The development of a planned breeding program for maize only occurred in the last century. A large part of the development of the maize product into a profitable agricultural crop was due to the work done by land grant colleges. Originally, maize was an open pollinated variety having heterogeneous genotypes. The maize farmer selected uniform ears from the yield of these genotypes and preserved them for planting the next season. The result was a field of maize plants that were segregating for a variety of traits. This type of maize selection led to, at most, incremental increases in seed yield.
Large increases in seed yield were due to the work done by land grant colleges that resulted in the development of numerous hybrid corn varieties in planned breeding programs. Hybrids were developed from inbreds which were developed by selecting corn lines and selfing these lines for several generations to develop homozygous pure inbred lines. One selected inbred line was emasculated and another selected inbred line pollinated the emasculated inbred to produce hybrid seed F1 on the emasculated inbred line. Emasculation of the inbred usually is done by detasseling the seed parent; however, emasculation can be done in a number of ways. For example an inbred could have a male sterility factor which would eliminate the need to detassel the inbred.
In the early seventies the hybrid corn industry attempted to introduce CMS (cytoplasmic male sterility) into a number of inbred lines. Unfortunately, the CMS inbreds also introduced some very poor agronomic performance traits into the hybrid seed which caused farmers concern causing the maize industry to shy away from CMS material for a couple of decades thereafter.
However, in the last 10-15 years a number of different male sterility systems for maize have been successfully deployed. The most traditionally of these male sterility and/or CMS systems for maize parallel the CMS type systems that have been routinely used in hybrid production in sunflower.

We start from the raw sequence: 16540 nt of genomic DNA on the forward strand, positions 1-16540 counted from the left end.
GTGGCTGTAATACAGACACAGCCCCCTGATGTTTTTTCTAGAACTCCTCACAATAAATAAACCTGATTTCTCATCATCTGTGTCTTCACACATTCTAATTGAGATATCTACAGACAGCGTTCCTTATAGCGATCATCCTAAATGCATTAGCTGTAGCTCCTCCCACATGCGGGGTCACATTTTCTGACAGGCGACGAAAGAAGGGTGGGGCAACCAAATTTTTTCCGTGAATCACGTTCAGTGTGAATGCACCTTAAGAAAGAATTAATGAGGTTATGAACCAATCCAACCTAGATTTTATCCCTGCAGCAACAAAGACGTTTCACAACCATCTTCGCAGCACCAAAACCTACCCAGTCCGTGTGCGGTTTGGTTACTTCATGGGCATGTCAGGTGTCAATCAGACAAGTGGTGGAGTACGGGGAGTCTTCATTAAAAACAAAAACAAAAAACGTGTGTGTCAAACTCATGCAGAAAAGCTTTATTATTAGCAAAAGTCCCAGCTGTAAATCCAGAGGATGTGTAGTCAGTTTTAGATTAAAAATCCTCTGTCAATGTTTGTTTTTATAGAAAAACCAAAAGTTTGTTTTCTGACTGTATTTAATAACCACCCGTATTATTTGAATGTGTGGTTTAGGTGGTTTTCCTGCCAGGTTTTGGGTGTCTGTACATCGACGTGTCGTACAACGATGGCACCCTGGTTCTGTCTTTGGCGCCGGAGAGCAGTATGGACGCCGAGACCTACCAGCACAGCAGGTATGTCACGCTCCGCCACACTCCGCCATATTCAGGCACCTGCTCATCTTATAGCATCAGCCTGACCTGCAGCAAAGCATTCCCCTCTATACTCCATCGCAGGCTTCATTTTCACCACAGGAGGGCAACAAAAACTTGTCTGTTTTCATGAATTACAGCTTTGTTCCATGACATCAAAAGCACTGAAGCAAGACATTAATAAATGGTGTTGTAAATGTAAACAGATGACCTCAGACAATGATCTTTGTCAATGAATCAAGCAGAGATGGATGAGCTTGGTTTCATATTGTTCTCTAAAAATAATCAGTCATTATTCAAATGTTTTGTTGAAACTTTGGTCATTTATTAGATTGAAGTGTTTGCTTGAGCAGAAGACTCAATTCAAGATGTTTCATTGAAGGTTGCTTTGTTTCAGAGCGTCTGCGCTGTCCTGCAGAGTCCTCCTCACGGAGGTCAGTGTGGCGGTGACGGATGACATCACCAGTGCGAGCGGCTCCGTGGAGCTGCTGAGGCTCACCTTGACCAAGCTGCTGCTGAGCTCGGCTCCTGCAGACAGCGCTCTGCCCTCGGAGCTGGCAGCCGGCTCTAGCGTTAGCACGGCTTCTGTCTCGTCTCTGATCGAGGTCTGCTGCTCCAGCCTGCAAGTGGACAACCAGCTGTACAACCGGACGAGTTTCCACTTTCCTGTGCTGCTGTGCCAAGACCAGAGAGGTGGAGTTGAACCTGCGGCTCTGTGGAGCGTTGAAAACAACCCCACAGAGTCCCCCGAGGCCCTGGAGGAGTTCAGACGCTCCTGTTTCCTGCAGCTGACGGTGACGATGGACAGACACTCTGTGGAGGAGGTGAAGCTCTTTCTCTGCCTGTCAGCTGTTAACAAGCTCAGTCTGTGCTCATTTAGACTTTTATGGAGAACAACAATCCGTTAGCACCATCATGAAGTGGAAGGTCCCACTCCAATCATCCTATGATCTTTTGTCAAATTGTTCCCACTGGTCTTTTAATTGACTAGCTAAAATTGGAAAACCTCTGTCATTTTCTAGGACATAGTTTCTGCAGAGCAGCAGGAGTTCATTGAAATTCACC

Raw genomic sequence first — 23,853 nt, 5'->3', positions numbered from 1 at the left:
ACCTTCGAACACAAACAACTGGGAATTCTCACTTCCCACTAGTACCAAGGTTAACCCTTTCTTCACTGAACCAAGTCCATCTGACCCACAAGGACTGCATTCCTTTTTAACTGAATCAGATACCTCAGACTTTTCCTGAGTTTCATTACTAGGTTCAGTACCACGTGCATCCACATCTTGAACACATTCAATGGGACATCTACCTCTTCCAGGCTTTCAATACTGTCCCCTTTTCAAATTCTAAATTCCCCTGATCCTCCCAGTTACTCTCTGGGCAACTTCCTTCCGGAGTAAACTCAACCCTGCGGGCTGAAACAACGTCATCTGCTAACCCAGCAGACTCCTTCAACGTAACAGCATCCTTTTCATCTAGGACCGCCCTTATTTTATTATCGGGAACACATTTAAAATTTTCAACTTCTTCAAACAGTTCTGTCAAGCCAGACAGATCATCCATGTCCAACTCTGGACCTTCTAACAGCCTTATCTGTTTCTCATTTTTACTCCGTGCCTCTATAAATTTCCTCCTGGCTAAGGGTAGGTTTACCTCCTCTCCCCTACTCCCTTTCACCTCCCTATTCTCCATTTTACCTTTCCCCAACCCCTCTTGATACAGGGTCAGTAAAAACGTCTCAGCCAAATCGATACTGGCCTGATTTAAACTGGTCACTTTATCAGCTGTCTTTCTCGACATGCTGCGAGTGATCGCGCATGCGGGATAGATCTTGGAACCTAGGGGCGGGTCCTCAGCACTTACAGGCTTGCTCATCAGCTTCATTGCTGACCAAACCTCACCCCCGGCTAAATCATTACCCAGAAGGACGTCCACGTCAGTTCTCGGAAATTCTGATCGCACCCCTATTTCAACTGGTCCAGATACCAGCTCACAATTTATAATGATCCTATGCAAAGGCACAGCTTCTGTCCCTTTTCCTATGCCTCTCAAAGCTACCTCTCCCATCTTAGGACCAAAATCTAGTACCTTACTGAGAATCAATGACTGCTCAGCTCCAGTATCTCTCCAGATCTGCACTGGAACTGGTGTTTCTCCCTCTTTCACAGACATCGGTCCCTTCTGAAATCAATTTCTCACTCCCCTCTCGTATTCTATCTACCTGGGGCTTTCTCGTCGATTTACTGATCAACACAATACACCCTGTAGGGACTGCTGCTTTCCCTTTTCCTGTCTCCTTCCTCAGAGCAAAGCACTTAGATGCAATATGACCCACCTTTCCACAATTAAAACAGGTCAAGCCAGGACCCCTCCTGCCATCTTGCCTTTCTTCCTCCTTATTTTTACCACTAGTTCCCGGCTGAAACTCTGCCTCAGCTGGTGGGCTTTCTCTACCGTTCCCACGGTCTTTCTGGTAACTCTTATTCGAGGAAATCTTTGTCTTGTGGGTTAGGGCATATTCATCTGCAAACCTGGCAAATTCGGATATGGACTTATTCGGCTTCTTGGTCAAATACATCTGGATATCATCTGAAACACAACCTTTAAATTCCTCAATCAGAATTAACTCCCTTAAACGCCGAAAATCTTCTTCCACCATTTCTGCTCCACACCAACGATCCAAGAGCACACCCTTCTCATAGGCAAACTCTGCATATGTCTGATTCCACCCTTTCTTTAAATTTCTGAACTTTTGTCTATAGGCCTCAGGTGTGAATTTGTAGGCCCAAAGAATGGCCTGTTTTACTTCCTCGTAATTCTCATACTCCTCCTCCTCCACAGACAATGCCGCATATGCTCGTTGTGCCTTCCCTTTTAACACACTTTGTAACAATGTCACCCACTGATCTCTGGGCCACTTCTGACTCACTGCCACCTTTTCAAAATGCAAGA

In the standard CMS system there are three different maize lines required to make the hybrid. First, there is a cytoplasmic male-sterile line usually carrying the CMS or some other form of male sterility. This line will be the seed producing parent line. Second, there must be a fertile inbred line that is the same or isogenic with the seed producing inbred parent but lacking the trait of male sterility. This is a maintainer line needed to make new inbred seed of the seed producing male sterile parent. Third there is a different inbred which is fertile, has normal cytoplasm and carries a fertility restoring gene. This line is called the restorer line in the CMS system. The CMS cytoplasm is inherited from the maternal parent (or the seed producing plant), therefore for the hybrid seed produced on such plant to be fertile the pollen used to fertilize this plant must carry the restorer gene. The positive aspect of this is that it allows hybrid seed to be produced without the need for detasseling the seed parent. However, this system does require breeding of all three types of lines: 1) male sterile—to carry the CMS: 2) the maintainer line; and, 3) the line carrying the fertility restorer gene.